Rockefeller Essay Research Paper John Davison Rockefeller

Rockefeller Essay, Research Paper John Davison Rockefeller (July 8, 1839 – May 23, 1937) was the guiding force behind the creation and development of the Standard Oil Company, which grew to dominate

Rockefeller Essay, Research Paper

John Davison Rockefeller (July 8, 1839 – May 23, 1937) was the guiding force behind

the creation and development of the Standard Oil Company, which grew to dominate

the oil industry and became one of the first big trusts in the United States, thus

engendering much controversy and opposition regarding its business practices and form

of organization. Rockefeller also was one of the first major philanthropists in the U.S.,

establishing several important foundations and donating a total of $540 million to

charitable purposes.

Rockefeller was born on farm at Richford, in Tioga County, New York, on July 8, 1839,

the second of the six children of William A. and Eliza (Davison) Rockefeller. The family

lived in modest circumstances. When he was a boy, the family moved to Moravia and

later to Owego, New York, before going west to Ohio in 1853. The Rockefellers bought

a house in Strongsville, near Cleveland, and John entered Central High School in

Cleveland. While he was a student he rented a room in the city and joined the Erie

Street Baptist Church, this later became the Euclid Avenue Baptist Church. Active in its

affairs, he became a trustee of the church at the age of 21.

He left high school in 1855 to take a business course at Folsom Mercantile College. He

completed the six-month course in three months and, after looking for a job for six

weeks, was employed as assistant bookkeeper by Hewitt & Tuttle, a small firm of

commission merchants and produce shippers. Rockefeller was not paid until after he had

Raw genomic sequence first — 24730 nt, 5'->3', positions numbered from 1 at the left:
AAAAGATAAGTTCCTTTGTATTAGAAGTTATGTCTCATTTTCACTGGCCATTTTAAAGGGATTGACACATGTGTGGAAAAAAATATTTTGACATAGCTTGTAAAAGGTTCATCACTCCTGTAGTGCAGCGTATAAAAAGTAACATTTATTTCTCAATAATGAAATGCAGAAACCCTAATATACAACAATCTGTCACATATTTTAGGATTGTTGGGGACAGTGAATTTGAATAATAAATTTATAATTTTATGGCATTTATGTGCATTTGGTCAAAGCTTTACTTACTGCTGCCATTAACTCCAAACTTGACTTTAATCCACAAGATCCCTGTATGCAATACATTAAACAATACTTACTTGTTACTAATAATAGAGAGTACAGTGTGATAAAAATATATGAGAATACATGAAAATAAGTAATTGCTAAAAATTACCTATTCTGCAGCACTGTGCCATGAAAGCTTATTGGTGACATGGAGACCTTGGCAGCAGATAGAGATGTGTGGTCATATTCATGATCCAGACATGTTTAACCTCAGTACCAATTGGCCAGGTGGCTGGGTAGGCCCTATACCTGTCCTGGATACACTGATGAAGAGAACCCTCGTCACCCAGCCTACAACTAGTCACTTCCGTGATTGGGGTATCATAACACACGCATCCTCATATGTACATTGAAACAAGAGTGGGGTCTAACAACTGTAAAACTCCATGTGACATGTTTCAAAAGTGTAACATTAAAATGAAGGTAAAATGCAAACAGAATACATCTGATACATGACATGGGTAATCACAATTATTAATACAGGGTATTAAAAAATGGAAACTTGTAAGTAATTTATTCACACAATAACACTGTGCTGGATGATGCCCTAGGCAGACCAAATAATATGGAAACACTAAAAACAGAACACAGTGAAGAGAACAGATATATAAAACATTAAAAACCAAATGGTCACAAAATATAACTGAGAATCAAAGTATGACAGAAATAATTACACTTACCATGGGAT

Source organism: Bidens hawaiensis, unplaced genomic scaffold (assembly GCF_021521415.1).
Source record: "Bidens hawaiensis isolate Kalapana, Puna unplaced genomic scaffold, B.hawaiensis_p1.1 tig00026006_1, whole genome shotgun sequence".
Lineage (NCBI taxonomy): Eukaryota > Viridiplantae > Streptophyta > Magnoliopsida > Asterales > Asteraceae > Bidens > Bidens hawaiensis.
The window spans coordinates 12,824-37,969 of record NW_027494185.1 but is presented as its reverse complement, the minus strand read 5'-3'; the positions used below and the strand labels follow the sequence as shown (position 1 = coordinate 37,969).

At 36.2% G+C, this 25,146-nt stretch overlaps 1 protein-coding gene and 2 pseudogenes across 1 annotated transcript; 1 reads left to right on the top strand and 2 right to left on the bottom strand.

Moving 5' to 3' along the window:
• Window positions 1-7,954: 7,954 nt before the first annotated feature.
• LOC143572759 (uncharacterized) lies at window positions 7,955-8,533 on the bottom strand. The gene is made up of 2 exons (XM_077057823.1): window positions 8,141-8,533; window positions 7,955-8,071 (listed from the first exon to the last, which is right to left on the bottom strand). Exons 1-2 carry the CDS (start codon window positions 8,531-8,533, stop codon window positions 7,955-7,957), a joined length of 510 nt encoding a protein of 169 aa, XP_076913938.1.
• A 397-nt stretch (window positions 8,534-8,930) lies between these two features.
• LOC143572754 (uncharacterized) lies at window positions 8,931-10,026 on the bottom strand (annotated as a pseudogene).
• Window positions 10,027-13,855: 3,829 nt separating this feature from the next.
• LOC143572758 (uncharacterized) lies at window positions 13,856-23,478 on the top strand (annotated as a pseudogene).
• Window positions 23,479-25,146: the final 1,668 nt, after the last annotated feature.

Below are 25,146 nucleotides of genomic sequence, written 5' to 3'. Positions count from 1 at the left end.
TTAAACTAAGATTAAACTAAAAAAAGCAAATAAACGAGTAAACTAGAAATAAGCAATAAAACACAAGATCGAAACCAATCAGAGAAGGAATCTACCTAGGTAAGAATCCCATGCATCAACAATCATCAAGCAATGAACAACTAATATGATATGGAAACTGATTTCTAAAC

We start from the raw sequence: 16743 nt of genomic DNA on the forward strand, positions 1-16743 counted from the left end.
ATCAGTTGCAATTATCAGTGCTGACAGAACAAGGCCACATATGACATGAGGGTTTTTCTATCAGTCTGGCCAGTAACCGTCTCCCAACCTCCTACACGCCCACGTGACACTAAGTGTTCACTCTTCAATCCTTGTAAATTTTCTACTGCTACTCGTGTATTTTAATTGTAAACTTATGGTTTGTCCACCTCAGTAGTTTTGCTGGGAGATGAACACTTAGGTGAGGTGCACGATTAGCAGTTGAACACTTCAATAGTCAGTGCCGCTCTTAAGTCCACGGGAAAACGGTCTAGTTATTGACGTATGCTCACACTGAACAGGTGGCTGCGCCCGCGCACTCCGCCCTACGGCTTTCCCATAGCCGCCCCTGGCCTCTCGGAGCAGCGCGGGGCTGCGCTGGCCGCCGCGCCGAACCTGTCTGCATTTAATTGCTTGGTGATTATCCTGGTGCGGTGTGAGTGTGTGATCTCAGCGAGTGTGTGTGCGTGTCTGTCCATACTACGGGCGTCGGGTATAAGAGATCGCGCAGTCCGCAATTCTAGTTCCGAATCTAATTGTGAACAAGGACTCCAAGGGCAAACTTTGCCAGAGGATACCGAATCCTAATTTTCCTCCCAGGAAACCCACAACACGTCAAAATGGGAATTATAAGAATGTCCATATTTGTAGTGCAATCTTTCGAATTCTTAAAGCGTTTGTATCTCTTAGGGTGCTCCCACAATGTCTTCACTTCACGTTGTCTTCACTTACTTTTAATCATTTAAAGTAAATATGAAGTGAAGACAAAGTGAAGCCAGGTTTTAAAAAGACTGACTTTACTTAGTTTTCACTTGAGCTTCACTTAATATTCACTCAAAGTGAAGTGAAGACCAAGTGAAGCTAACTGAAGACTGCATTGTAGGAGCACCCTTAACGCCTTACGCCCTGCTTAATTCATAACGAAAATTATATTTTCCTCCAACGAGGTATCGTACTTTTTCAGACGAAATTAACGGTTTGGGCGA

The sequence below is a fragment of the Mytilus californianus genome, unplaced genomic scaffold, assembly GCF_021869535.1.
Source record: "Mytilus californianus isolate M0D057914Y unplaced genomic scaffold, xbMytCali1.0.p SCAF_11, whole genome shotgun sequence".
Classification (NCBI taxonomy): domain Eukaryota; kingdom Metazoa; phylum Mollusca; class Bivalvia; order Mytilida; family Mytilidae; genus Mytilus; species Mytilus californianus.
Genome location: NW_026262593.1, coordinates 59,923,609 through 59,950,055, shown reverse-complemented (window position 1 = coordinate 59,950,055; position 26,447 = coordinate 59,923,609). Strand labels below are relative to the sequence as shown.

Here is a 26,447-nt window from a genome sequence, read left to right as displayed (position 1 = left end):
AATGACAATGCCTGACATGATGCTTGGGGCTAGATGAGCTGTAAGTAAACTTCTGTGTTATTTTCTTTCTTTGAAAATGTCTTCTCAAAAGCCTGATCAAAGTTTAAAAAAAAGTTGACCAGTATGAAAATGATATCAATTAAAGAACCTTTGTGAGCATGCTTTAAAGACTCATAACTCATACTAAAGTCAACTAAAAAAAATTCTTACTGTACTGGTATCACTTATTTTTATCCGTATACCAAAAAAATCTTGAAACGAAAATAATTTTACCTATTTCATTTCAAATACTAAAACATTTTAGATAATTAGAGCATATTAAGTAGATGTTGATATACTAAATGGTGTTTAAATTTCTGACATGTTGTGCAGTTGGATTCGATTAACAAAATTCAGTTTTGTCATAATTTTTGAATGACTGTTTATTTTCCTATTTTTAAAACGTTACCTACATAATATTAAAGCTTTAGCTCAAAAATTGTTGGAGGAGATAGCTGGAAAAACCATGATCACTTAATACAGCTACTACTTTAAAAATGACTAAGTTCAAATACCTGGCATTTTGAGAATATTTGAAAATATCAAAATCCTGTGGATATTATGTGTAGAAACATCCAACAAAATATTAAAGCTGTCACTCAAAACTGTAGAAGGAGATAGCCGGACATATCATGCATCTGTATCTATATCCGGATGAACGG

worked there three months, when Hewitt gave him $50 ($3.57 a week) and told him

that his salary was being increased to $25 a month. A few months later he became the

cashier and bookkeeper.

In 1859, with $1,000 he had saved and another $1,000 borrowed from his father.

Rockefeller formed a partnership in the commission business with another young man,

Maurice B. Clark. In that same year the first oil well was drilled at Titusville in western

Pennsylvania, giving rise to the petroleum industry. Cleveland soon became a major

refining center of the booming new industry, and in 1863 Rockefeller and Clark entered

the oil business as refiners. Together with a new partner, Samuel Andrews, who had

some refining experience, they built and operated an oil refinery under the company

name of Andrews, Clark & Co. The firm also continued in the commission business but in

1865 the partners, now five in number, disagreed about the management of their

business affairs and decided to sell the refinery to whoever amongst them bid the

highest. Rockefeller bought it for $72,500, sold out his other interests and, with

Andrews, formed Rockefeller & Andrews.


Rockefeller?s stake in the oil industry increased as the industry itself expanded, spurred

by the rapidly spreading use of kerosene for lighting. In 1870 he organized The

Standard Oil Company along with his brother William, Andrews, Henry M. Flagler, S.V.

Harkness, and others. It had a capital of $1 million.

By 1872 Standard Oil had purchased and thus controlled nearly all the refining firms in

Cleveland, plus two refineries in the New York City area. Before long the company was

refining 29,000 barrels of crude oil a day and had its own cooper shop manufacturing

wooden barrels. The company also had storage tanks with a capacity of several

hundred thousand barrels of oil, warehouses for refined oil, and plants for the

manufacture of paints and glue.

Standard prospered and, in 1882, all its properties were merged in the Standard Oil

Trust, which was in effect one great company. It had an initial capital of $70 million.

There were originally forty-two certificate holders, or owners, in the trust.

After ten years the trust was dissolved by a court decision in Ohio. The companies that

had made up the trust later joined in the formation of the Standard Oil Company (New

Jersey), since New Jersey had adopted a law that permitted a parent company to own

the stock of other companies. It is estimated that Standard Oil owned three-fourths of

the petroleum business in the U.S. in the 1890s.

In addition to being the head of Standard, Rockefeller owned iron mines and timberland

and invested in numerous companies in manufacturing, transportation, and other

industries. Although he held the title of president of Standard Oil until 1911, Rockefeller